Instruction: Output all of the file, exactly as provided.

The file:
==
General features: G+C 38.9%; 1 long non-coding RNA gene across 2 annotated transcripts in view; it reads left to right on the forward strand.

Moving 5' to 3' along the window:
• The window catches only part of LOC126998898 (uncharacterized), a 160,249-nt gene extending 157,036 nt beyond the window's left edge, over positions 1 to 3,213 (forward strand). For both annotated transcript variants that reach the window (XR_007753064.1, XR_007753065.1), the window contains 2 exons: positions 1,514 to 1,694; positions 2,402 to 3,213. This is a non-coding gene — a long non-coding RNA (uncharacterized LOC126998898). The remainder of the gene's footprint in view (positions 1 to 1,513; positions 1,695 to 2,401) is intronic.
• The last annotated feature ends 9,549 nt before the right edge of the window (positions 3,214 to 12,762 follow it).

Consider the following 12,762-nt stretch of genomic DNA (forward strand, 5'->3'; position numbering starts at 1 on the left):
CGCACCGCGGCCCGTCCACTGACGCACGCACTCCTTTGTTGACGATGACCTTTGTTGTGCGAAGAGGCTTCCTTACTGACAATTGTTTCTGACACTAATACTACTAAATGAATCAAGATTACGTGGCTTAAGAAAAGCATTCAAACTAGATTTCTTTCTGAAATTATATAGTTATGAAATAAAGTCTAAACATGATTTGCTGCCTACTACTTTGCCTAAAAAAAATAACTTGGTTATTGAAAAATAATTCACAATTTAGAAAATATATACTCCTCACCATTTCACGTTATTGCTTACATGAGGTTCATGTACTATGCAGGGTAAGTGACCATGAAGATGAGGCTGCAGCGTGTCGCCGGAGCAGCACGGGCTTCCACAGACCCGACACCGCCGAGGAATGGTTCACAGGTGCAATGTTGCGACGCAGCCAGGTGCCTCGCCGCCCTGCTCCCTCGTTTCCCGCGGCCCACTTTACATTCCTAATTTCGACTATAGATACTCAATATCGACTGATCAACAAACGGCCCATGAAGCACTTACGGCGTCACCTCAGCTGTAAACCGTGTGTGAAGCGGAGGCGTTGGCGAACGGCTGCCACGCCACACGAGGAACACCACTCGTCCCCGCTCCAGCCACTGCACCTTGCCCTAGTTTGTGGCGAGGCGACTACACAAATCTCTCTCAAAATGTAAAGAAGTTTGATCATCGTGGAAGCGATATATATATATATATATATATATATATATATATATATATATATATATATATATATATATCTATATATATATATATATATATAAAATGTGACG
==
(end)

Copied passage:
General features: G+C 38.9%; 1 long non-coding RNA gene across 2 annotated transcripts in view; it reads left to right on the forward strand.

Moving 5' to 3' along the window:
• The window catches only part of LOC126998898 (uncharacterized), a 160,249-nt gene extending 157,036 nt beyond the window's left edge, over positions 1 to 3,213 (forward strand). For both annotated transcript variants that reach the window (XR_007753064.1, XR_007753065.1), the window contains 2 exons: positions 1,514 to 1,694; positions 2,402 to 3,213. This is a non-coding gene — a long non-coding RNA (uncharacterized LOC126998898). The remainder of the gene's footprint in view (positions 1 to 1,513; positions 1,695 to 2,401) is intronic.
• The last annotated feature ends 9,549 nt before the right edge of the window (positions 3,214 to 12,762 follow it).

Consider the following 12,762-nt stretch of genomic DNA (forward strand, 5'->3'; position numbering starts at 1 on the left):
CGCACCGCGGCCCGTCCACTGACGCACGCACTCCTTTGTTGACGATGACCTTTGTTGTGCGAAGAGGCTTCCTTACTGACAATTGTTTCTGACACTAATACTACTAAATGAATCAAGATTACGTGGCTTAAGAAAAGCATTCAAACTAGATTTCTTTCTGAAATTATATAGTTATGAAATAAAGTCTAAACATGATTTGCTGCCTACTACTTTGCCTAAAAAAAATAACTTGGTTATTGAAAAATAATTCACAATTTAGAAAATATATACTCCTCACCATTTCACGTTATTGCTTACATGAGGTTCATGTACTATGCAGGGTAAGTGACCATGAAGATGAGGCTGCAGCGTGTCGCCGGAGCAGCACGGGCTTCCACAGACCCGACACCGCCGAGGAATGGTTCACAGGTGCAATGTTGCGACGCAGCCAGGTGCCTCGCCGCCCTGCTCCCTCGTTTCCCGCGGCCCACTTTACATTCCTAATTTCGACTATAGATACTCAATATCGACTGATCAACAAACGGCCCATGAAGCACTTACGGCGTCACCTCAGCTGTAAACCGTGTGTGAAGCGGAGGCGTTGGCGAACGGCTGCCACGCCACACGAGGAACACCACTCGTCCCCGCTCCAGCCACTGCACCTTGCCCTAGTTTGTGGCGAGGCGACTACACAAATCTCTCTCAAAATGTAAAGAAGTTTGATCATCGTGGAAGCGATATATATATATATATATATATATATATATATATATATATATATATATATATATATATATCTATATATATATATATATATATAAAATGTGACG